This was one of the tissue specimen containers containing autopsy stock samples of brains of deceased professional athletes that Bennet received at his condominium in Pittsburgh, Pennsylvania. At the time of the autopsies, months to years prior, there was never any suspicion of any disease like CTE so the pathologists who performed the autopsies did not realize that these athletes may have committed suicide, in part, due to a disease called CTE. Families requested that Dr. Omalu performed tissue analyses on archival autopsy tissue samples of the brains of their deceased family members. It was an extremely difficult and emotional experience for Dr. Omalu.
Bennet is a very good family man. His top priority in his life is his family. He makes sure he takes his family to a vacation twice a year, one during spring break and one during summer break. Here was in the spring of 2014 when he took his family to Laguna Beach, California. In the picture Bennet is seen with his wife Prema, his daughter Ashly and his son Mark. They are on a yacht whale watching in the pacific ocean.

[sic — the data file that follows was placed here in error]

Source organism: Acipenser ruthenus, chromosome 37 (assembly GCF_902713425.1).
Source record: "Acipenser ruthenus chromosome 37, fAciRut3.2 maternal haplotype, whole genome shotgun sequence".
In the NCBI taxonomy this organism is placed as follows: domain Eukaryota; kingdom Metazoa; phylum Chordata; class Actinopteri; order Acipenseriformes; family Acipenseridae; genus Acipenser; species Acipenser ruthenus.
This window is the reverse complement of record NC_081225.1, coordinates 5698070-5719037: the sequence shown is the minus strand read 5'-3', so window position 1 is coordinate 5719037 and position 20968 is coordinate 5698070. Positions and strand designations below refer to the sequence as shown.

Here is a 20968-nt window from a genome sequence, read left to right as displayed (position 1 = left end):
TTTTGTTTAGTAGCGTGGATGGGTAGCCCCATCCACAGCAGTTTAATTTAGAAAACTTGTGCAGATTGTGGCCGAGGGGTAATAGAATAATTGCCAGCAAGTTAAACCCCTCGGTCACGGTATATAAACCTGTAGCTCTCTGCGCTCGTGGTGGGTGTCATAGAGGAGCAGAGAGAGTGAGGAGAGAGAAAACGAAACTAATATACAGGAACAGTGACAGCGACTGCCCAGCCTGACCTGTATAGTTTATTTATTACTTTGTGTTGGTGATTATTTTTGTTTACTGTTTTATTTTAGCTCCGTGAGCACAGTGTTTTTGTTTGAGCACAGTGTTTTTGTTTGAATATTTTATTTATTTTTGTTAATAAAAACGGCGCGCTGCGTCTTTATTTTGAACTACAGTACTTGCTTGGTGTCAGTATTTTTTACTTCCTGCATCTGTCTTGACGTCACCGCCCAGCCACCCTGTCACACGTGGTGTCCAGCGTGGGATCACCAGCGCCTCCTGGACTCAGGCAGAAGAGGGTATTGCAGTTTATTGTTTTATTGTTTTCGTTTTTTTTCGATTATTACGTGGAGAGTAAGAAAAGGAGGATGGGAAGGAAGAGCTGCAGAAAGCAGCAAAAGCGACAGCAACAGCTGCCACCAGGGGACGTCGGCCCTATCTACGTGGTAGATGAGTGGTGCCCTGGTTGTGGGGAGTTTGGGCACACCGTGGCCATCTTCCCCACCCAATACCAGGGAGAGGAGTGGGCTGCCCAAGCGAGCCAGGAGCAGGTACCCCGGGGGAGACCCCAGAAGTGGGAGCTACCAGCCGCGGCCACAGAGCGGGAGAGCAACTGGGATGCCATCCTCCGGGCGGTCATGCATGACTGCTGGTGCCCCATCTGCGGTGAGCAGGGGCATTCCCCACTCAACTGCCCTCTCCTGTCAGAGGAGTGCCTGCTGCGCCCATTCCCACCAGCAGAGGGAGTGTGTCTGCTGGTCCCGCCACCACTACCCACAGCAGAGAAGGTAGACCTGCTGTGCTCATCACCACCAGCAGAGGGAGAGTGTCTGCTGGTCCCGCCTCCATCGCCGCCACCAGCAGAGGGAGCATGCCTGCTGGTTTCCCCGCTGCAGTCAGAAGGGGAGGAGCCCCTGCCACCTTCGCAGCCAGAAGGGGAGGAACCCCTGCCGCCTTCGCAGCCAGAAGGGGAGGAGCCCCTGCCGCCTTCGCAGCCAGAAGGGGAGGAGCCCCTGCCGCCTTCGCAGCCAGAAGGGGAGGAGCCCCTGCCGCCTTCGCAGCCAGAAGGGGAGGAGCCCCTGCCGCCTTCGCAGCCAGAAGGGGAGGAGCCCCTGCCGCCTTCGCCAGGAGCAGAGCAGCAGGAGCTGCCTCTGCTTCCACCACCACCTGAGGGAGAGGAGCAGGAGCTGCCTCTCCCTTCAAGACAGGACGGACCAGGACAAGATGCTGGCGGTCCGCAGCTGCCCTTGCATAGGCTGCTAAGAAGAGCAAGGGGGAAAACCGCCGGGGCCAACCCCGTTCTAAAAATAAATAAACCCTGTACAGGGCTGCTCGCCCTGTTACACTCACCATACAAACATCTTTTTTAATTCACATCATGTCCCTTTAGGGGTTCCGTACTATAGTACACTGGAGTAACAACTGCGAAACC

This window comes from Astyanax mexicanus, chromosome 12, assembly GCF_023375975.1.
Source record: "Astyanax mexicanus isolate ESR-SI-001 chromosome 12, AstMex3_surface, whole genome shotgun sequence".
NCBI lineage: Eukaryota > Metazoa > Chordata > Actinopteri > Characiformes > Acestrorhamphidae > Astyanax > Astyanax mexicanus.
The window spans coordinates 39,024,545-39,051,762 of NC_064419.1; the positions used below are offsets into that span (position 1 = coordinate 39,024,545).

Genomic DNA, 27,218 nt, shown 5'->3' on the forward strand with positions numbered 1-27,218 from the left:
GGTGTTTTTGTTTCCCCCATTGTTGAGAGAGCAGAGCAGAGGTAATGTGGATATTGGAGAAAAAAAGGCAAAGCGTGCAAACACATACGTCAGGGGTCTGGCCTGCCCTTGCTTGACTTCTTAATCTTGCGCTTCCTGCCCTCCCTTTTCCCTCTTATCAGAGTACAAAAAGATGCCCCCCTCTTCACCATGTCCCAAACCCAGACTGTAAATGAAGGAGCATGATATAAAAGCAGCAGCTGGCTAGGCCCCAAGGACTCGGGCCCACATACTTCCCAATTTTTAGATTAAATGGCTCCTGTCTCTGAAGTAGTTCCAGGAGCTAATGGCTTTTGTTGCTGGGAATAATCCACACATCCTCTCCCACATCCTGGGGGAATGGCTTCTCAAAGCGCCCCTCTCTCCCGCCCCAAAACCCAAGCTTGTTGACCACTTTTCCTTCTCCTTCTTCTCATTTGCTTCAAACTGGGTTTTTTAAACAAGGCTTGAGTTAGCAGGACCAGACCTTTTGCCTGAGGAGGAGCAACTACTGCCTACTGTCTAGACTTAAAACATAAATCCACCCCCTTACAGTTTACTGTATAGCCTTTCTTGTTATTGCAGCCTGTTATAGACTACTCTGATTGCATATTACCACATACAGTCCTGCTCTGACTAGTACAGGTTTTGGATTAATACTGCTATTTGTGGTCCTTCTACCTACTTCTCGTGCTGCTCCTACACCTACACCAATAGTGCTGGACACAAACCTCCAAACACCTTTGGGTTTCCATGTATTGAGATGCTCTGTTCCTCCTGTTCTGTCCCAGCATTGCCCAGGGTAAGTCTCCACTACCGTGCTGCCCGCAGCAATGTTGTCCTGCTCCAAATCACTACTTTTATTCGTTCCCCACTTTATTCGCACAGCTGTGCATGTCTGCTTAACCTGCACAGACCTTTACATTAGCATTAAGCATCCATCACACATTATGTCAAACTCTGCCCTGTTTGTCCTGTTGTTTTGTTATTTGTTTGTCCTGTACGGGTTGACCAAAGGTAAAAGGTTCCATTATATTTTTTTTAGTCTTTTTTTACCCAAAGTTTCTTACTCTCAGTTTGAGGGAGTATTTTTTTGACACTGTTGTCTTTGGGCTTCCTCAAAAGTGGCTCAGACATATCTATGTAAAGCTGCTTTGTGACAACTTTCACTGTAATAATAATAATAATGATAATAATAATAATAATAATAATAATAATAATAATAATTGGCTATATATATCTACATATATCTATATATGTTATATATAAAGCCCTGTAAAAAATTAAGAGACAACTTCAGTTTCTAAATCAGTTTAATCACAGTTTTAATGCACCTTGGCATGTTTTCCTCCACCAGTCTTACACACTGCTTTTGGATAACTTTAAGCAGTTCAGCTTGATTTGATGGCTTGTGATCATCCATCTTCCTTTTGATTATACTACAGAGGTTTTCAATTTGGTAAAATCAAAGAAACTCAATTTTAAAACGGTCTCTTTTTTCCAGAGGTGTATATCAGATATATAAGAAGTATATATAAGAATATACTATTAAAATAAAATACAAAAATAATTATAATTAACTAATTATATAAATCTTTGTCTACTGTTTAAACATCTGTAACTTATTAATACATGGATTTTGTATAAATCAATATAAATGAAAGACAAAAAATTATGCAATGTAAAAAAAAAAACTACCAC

Bennet’s father, John Donatus Amaechi Omalu died on May 5, 2014. He died at the ripe age of 91 years old. His father was a guiding light in Bennet’s life. He loved him so dearly. His father was a highly accomplished man and leader in his village and he received a very high profile funeral in the village that was like a State Funeral. Thousands of people from all over Nigeria came to pay their last respects to him for he was such an honest and empathic man. In the picture is a big poster of Bennet’s father in front of the family compound in the village during the funeral.
Bennet and some of his brothers and sisters praying fervently during one of the ceremonies at the village that preceded the funeral mass for their father. All the family members dressed in white funeral regalia, which their father had requested on the last day of his life. He had said that his funeral should be a celebration of a life well-lived and not a mourning. And indeed it was a big celebration and thanksgiving for a life well-lived.
Read Dr. Bennet Omalu’s original scientific articles:
Chronic Traumatic Encephalopathy in a National Football League Player: Part I (PDF)
Chronic Traumatic Encephalopathy in a National Football League Player: Part II (PDF)
The People V Football (PDF)
Read Jeanne Marie Laskas’ article: